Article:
Baseball league changes due in response to survey


March 11, 2001|By LOWELL E. SUNDERLAND

ASK AND you Columbia Youth Baseball Association parents and players shall receive, among other things, no big bash for opening day this spring and no more "modified kid-pitch" league.

The changes come because negative reaction to those two events shone through otherwise positive results of a survey of more than 230 CYBA parents and players near the end of last season. Results are posted now on the club's Web site at www.leaguelineup .com.

Most surprising were the low marks given by 74 percent of players to the opening-day festival that took a lot of volunteer effort and drew hundreds for what appeared to be an enjoyable event last spring at Howard High.

"Given that the 2000 festival was about the best CYBA can do within budget and human resources," CYBA's site says, there'll be no repeat. Instead, teams will get right to practices and then games.

A "close but definitive" vote all but ended a two-year experiment with the county's only modified kid-pitch league. The idea was to speed up games and lower, from 9 to 8, the age at which players begin pitching.

But this spring, 7- and 8-year-olds will again be in coach-pitch leagues that, near the end of the season, will introduce the "kid-pitch" procedure. It calls for no walks; players walked by a kid pitcher then get two pitches thrown by a coach.

Favorable survey results mean CYBA 11- and 12-year-olds will continue using official Little League rules, the only county teams to use those rules. And use of parent umpires for those ages will continue; 85 percent of those surveyed thought parent-umpires were performing "adequately," and 35 percent gave them even higher grades.

Honoring a soccer mom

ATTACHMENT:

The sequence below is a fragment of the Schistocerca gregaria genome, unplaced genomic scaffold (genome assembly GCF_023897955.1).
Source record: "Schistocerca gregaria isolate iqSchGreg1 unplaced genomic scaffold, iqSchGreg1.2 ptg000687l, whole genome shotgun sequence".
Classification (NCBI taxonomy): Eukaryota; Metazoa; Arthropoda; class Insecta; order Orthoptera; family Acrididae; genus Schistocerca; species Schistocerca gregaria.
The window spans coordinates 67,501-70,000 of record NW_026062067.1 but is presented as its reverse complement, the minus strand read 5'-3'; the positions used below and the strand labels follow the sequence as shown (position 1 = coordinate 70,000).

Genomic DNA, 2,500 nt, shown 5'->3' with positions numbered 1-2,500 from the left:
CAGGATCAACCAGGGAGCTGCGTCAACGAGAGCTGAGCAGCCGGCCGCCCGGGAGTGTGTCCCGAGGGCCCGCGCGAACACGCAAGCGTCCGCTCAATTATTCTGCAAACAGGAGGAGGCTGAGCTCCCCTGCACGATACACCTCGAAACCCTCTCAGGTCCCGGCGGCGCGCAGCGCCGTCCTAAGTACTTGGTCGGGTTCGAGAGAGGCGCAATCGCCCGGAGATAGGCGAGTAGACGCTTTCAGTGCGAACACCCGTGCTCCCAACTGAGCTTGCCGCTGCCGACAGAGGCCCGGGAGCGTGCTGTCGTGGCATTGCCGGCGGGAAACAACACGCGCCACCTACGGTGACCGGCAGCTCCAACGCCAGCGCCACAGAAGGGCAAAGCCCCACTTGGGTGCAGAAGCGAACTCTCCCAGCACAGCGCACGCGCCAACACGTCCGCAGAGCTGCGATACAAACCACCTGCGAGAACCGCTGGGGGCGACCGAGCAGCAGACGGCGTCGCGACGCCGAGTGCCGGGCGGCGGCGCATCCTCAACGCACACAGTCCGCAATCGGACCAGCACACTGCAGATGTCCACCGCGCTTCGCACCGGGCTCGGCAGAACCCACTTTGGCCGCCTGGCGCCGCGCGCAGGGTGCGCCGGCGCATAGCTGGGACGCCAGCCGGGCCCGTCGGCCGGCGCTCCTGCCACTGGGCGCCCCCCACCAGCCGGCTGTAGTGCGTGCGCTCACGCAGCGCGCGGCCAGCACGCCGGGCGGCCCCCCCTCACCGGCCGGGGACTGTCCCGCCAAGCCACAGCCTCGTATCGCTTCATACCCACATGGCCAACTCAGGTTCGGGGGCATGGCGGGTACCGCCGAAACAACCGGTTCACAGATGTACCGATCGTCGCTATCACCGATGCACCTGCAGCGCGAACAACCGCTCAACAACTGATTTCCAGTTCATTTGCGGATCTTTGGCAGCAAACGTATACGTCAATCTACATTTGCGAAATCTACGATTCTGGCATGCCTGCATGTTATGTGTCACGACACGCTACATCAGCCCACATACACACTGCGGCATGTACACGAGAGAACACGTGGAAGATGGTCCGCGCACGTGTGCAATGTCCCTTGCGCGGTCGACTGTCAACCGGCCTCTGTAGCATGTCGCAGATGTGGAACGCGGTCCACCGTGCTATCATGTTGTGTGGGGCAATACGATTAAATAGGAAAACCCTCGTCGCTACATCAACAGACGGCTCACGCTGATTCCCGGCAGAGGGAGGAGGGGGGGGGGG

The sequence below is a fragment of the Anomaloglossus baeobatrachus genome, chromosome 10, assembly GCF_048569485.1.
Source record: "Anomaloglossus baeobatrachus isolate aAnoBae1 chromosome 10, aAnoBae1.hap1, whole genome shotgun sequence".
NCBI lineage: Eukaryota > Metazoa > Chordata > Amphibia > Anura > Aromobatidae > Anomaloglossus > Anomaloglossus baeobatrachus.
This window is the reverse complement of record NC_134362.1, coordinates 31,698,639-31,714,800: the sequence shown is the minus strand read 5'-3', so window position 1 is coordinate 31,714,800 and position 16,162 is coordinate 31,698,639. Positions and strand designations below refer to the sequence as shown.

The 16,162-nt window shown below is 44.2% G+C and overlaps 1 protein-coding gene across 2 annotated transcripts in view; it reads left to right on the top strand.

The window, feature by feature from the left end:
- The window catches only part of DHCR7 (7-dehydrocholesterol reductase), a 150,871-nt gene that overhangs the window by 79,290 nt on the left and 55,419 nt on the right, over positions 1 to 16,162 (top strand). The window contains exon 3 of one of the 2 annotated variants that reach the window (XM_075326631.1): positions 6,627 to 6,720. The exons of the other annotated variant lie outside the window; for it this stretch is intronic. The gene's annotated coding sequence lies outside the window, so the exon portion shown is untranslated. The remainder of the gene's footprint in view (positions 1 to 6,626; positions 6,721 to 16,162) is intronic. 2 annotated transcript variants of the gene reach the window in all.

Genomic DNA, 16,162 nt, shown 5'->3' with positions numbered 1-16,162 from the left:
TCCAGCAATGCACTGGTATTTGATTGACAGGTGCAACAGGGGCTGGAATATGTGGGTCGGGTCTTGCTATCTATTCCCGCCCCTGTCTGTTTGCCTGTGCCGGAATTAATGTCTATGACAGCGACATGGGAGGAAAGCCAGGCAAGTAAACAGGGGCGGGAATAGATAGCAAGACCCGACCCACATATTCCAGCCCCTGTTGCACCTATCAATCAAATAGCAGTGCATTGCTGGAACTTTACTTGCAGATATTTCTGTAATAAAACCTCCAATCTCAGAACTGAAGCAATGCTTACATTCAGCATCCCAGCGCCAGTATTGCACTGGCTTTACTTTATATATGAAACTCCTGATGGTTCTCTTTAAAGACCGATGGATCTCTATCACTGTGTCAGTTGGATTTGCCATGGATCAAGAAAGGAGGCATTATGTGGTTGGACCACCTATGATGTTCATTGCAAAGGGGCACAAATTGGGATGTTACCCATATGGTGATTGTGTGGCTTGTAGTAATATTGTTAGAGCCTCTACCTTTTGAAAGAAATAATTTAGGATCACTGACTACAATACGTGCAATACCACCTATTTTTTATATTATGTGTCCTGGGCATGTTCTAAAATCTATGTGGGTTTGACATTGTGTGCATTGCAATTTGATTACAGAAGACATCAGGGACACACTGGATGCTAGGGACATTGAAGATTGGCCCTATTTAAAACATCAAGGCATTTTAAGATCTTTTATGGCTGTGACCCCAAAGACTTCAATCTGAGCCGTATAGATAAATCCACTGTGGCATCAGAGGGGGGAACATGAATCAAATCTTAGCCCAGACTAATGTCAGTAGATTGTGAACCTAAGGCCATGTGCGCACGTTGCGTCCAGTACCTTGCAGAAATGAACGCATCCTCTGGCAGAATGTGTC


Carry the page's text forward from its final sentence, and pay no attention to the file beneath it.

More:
The Soccer Association of Columbia/HowardCounty is conducting an online auction this month with proceeds going to the new Polly Carlan Memorial Scholarship Fund, established to honor the late wife of SAC/HC President Jim Carlan.

Polly Carlan, who was 61, died on Dec. 13 of complications from leukemia. She was a true soccer mom, enduring since 1973 not only her husband's involvement in SAC/HC, but three of the Carlans' five kids playing in the program. Three grandchildren are on teams now, and two others who live in Frederick started soccer locally.

His wife, Jim Carlan said, tried to attend every one of the children's games until near her death. She saw her last game in November.

"She wanted to support her clan," he said, adding that the family is flattered that club members initiated such a remembrance.

The grant is intended, the committee behind it said, to go to a player who reflects what Polly Carlan meant to the club, including longtime support, dedication and sportsmanship.

Auction items include a D.C. United autographed ball (including signatures of several recently traded players), a Baltimore Blast autographed ball, tickets to D.C. United and Washington Freedom games, and sessions for individuals or teams with several SAC/HC coaches. Submit bids via e-mail. Details at SAC/HC's Web site, Donations also are being accepted.

Storied competition

This weekly page and column just shared a first birthday. The mission continues: To reflect the ample activity in Howard County in amateur athletics - some 35,000 athletes of all ages and skill levels, plus literally thousands more alumni and volunteers who administer, coach, manage, boost, officiate, sponsor and otherwise support the various organizations.

A year ago, we betcha in the initial Playing Around you'd be surprised at just how many sports countians are involved in.

Since then, we've reported on people in 35 types of competitive endeavor. They've ranged from a 5-year-old wrestler to rock climbers who are 12, to lacrosse players in their mid-20s, to 40-plus national soccer champs, to a 54-year-old first-time tennis titlist, to a croquet champ, 74, to - who'd have thought it? - a bobsled driver, 14.

We seem unlikely to hit 34 additional sports in the next 52 weeks, but we're not maxed out, either. So keep reading - and don't hesitate for one second to suggest a topic or person you'd like to know more about.

Call the writer at 410-332-6525 or address e-mail to

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